Can a head fever be a symptom of allergies?
The simple answer is: Really no, but sometimes it can.
Fever is a symptom of infection. In nature, the body tries to take advantage of a pathogenic invader’s optimal living environment by causing itself to heat up. Many bacterial and viral organisms that cause sickness in humans have evolved over time to be suited to human body temperatures around 98 degrees.
Like humans, if these pathogenic invaders get too hot, they will die. And that’s what the immune system is trying to do. It’s a common misconception that the infection causes the fever–it doesn’t.
So do allergies cause a fever? No, definitely not. However, allergies can sometimes make it easier for pathogens to invade.
When there is excessive mucus production in your sinuses and the digestive tract, your body is more vulnerable to infection because pathogens have learned to hide and grow in the mucus that our body produces. This lets them spread more easily through the body.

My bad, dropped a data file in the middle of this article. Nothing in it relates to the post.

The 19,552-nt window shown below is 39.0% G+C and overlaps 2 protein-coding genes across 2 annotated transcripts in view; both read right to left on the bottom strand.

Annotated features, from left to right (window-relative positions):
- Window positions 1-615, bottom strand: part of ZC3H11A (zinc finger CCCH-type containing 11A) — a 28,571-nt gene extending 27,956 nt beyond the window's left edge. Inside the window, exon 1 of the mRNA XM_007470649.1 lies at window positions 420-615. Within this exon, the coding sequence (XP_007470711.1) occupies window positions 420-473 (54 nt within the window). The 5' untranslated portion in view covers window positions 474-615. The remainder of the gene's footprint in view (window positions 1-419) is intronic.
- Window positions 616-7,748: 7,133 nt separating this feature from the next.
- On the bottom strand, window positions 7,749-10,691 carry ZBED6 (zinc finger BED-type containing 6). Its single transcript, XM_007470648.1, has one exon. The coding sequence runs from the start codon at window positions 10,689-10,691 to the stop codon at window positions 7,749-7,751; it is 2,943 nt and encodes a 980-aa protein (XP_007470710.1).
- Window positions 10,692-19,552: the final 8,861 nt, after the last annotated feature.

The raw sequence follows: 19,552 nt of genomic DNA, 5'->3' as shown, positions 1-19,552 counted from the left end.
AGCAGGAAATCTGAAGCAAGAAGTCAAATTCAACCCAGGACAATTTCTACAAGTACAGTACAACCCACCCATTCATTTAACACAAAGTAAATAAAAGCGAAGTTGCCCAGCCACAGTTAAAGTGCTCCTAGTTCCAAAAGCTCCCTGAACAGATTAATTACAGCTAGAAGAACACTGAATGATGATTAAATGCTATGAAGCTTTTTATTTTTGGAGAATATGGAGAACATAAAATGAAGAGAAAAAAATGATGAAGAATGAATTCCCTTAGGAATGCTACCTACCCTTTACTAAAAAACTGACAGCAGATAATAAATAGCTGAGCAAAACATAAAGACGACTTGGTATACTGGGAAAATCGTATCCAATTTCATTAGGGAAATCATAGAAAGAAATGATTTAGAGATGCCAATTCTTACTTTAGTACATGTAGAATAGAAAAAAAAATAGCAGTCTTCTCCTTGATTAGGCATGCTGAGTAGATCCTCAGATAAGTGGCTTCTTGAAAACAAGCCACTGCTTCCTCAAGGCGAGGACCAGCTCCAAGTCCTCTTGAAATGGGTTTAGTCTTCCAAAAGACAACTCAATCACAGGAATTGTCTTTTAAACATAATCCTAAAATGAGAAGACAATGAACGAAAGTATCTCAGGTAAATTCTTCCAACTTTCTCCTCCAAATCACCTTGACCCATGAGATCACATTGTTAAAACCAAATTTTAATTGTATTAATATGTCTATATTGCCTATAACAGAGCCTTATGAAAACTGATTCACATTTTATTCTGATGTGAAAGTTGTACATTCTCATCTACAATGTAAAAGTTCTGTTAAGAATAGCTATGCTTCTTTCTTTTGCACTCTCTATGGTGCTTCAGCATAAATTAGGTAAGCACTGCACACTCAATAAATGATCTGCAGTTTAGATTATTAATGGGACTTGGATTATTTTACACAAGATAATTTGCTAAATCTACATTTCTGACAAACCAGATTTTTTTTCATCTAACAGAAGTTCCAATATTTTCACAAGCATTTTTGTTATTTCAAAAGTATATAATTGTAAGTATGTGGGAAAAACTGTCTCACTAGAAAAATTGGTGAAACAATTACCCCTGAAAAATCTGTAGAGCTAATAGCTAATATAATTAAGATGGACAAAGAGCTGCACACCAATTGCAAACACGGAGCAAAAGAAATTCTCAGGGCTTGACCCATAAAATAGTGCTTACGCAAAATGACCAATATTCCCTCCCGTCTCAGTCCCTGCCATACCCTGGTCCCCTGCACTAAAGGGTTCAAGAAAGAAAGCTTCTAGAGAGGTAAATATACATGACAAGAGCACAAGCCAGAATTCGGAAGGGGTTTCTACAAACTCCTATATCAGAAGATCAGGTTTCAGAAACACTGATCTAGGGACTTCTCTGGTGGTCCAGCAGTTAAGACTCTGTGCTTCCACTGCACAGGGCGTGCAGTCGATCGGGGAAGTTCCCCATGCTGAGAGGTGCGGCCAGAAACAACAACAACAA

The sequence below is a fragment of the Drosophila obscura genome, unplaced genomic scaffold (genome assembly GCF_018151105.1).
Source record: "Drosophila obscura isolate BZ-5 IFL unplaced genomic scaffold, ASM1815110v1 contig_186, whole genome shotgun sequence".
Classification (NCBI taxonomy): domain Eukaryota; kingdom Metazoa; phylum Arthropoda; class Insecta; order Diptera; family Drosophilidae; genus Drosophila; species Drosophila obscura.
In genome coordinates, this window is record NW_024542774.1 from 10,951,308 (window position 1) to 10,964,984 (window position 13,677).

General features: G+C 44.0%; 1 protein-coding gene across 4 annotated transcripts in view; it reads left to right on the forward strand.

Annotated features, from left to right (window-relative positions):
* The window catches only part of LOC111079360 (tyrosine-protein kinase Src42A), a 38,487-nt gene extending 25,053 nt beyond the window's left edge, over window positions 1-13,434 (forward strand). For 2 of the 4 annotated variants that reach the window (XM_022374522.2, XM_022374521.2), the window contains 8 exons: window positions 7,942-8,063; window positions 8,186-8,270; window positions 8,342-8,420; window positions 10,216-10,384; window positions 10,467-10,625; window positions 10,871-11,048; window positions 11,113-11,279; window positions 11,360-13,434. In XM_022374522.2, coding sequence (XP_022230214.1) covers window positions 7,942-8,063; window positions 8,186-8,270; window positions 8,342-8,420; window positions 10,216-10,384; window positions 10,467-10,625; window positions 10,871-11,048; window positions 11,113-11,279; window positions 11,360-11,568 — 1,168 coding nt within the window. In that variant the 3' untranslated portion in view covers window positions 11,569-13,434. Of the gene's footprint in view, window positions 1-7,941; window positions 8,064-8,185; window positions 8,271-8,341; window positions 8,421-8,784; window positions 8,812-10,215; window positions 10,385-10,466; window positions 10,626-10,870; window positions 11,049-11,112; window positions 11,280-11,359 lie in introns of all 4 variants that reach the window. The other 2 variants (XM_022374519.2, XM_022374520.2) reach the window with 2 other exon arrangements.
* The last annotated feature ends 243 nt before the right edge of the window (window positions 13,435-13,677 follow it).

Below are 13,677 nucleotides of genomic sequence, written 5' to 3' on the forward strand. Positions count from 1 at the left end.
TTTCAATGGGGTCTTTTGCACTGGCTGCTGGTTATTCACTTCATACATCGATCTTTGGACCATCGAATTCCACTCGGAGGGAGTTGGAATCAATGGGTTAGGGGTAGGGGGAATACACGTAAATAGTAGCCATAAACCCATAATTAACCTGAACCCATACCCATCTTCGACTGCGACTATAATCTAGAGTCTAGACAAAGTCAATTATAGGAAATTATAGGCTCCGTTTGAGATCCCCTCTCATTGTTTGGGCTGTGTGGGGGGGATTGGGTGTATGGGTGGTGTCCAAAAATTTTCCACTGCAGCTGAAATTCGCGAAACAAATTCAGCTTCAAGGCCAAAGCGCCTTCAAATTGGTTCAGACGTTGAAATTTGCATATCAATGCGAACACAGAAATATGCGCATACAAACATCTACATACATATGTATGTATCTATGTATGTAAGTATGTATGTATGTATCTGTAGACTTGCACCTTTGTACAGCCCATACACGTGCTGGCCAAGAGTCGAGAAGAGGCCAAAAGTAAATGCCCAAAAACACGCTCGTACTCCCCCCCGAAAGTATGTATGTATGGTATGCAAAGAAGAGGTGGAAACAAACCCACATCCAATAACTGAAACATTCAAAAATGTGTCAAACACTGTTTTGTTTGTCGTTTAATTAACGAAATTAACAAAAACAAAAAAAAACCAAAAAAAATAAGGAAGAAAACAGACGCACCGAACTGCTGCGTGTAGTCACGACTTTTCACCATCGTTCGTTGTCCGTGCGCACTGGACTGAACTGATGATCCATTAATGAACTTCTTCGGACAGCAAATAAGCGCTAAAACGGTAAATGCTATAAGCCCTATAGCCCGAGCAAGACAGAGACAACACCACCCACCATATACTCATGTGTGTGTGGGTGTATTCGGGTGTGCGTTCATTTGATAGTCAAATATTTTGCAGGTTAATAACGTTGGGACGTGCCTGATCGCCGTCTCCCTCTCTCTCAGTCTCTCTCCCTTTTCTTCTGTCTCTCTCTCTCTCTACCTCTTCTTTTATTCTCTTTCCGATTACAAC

Fever is Not Caused by Allergies
When you’re allergic to something you have come in contact with, your immune system produces chemicals like histamine, which promotes inflammation in the body. This results in mucus production, sneezing, coughing, and more. Some symptoms of allergies may make it easier for you to get sick.
This is one of the reasons why treating allergies effectively is so important.
It’s also important to note that you can have allergy symptoms alongside the symptoms of an infection. In fact, this is quite common. It would be easy to connect the dots and assume that your allergy symptoms made you sick.
Therefore, if you have a fever, your allergies are not what you need to be worrying about. If you think you have something more severe than a common cold, you should contact your doctor, drink some pure water and get some rest.
I recommend that you don’t take fever-reducing medicines unless your doctor advises you to. Sometimes this can prolong an infection.